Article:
Litter box duty can be dangerous for pregnant women
They purr, they cuddle and many of them carry a dangerous parasite. A new study has been released that addresses the dangers that cat feces can pose to public health. According to the study, approximately 1.2 million metric tons of cat feces are deposited into the environment in the U.S. each year. Cats are known hosts of a parasite called Toxoplasma gondii (T. gondii), which poses a threat to previously uninfected pregnant women and individuals who have compromised immune systems—such as individuals who are HIV positive or are undergoing chemotherapy.
Recent waterborne outbreaks of toxoplasmosis, however, have caused researchers to consider whether the parasite is responsible for schizophrenia, depression, rheumatoid arthritis and even scholastic underachievement in children among individuals who are not considered to have compromised immune systems.
Cats, especially those that live mostly outside, often become infected with the parasite when they hunt and eat infected birds or other animals. The T. gondii oocysts can then be transferred to humans by inhalation when an individual is changing the cat’s litter, playing in a sandbox where a cat has defecated, eating unwashed fruits or vegetables or drinking water that contains the oocysts.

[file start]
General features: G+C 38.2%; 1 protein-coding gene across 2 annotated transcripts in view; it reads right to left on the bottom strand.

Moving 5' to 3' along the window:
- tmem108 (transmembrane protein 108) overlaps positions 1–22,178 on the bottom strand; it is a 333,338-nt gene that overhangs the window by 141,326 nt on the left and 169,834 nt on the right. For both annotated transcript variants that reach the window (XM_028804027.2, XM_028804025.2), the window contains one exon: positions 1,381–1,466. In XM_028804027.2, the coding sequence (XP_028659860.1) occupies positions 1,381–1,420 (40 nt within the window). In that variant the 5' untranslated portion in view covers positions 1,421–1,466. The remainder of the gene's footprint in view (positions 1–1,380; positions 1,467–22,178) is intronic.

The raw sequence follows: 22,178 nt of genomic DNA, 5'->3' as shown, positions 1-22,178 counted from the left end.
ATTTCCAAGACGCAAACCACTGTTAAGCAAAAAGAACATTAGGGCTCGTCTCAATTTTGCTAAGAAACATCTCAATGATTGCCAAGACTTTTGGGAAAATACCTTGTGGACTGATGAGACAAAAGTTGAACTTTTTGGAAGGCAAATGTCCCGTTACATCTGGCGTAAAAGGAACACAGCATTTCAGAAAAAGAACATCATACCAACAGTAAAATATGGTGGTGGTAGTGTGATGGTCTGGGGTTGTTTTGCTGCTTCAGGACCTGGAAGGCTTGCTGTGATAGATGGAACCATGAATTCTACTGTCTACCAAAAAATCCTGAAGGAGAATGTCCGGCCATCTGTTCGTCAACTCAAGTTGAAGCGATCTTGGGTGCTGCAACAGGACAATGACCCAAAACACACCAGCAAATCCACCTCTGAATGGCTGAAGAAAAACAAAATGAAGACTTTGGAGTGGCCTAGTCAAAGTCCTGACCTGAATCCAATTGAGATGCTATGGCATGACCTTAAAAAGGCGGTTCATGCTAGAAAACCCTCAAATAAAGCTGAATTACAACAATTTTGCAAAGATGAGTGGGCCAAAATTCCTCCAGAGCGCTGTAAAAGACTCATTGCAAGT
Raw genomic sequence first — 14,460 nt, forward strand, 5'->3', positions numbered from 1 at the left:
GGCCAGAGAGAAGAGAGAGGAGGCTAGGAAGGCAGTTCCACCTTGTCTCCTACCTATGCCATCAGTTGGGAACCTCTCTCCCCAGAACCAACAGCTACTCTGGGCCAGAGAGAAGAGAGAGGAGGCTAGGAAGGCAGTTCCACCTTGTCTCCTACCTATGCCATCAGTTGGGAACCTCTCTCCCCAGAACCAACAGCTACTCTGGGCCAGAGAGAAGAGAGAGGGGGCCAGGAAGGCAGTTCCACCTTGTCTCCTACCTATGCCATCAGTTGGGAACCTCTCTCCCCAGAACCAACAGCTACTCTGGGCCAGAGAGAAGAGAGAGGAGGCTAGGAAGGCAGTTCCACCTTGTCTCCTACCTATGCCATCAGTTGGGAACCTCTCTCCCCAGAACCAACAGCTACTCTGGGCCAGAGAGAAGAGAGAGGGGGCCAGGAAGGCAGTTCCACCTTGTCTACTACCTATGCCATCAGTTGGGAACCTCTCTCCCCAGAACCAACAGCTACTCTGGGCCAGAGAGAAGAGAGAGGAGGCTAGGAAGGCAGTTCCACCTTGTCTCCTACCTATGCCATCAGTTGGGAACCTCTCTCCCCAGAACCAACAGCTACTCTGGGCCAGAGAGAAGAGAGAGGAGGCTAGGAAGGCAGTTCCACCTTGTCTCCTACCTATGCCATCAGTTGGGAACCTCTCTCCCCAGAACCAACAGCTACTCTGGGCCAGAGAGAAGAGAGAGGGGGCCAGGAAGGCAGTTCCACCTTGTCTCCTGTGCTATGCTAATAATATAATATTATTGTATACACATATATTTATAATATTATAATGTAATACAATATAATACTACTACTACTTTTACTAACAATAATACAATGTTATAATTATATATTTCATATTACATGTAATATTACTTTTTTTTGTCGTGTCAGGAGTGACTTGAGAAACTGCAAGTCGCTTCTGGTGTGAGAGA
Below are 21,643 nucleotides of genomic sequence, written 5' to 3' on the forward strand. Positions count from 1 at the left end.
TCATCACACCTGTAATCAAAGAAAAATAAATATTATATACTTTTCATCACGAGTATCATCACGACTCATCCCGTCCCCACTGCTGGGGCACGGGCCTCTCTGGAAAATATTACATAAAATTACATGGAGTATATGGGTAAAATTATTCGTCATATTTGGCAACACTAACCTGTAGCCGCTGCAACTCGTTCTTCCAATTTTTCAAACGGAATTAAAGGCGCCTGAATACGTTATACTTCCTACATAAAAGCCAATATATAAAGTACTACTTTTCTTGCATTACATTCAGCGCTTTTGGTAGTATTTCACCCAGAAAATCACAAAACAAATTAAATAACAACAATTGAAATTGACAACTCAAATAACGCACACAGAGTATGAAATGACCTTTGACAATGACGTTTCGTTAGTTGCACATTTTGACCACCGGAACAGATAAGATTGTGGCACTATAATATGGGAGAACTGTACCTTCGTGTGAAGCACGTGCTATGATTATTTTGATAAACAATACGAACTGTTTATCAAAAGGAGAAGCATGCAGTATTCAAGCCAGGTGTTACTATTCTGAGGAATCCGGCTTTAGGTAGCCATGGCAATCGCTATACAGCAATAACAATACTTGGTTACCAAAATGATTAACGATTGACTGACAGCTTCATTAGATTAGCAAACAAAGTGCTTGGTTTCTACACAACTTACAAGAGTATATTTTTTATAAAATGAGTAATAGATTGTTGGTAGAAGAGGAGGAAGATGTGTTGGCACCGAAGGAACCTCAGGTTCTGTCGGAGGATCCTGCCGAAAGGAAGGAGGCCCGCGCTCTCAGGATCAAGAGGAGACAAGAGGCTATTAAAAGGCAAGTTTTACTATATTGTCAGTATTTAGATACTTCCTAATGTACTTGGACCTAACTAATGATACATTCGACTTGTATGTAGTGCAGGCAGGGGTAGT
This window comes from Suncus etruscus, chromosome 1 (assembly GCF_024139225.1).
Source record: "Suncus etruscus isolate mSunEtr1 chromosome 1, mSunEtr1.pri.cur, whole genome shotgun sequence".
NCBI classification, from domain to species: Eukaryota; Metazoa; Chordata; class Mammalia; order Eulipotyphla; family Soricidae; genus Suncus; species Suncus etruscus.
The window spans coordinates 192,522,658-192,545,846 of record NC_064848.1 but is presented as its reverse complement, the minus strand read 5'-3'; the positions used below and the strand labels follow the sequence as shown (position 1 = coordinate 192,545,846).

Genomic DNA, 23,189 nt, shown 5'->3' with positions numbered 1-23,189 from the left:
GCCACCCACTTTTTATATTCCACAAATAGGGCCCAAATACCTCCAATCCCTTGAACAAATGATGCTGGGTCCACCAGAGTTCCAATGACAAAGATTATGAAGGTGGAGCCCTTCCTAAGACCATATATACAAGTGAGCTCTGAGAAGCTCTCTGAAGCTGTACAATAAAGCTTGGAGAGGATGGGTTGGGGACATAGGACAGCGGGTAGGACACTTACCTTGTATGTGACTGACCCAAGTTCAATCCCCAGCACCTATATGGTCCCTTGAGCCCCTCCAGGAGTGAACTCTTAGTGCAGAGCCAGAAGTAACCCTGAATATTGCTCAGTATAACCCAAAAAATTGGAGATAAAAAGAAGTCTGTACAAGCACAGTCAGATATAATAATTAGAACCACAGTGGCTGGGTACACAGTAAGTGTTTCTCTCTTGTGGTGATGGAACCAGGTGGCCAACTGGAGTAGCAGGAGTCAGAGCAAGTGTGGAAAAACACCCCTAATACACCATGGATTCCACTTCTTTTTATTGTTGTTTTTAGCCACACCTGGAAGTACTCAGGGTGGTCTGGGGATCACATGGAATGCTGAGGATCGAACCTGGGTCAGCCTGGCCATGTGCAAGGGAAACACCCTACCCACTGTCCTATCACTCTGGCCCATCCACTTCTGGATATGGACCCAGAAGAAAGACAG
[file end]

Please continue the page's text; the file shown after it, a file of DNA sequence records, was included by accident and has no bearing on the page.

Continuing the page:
Dr. Eileen Morrison, an OB/GYN at Advocate Condell Medical Center in Libertyville, Ill., says, “It’s regular practice that we test any pregnant patient who is a cat owner for the parasite. Regardless of the test result, we always recommend that someone other than the pregnant mother handle the cat litter. Further, practicing hand hygiene—washing your hands after handling a cat or before you prepare food is a must.”
The incidence of acute maternal toxoplasmosis infection during pregnancy in the U.S. is between 0.2 and 1 percent, according to the Global Library of Women’s Medicine.
“There’s increased risk to the fetus as the pregnancy progresses,” says Dr. Morrison.
According to the Centers for Disease Control and Prevention (CDC), an infected pregnant woman may not have symptoms, but there can be severe consequences for the unborn child, such as diseases of the nervous system and eyes.
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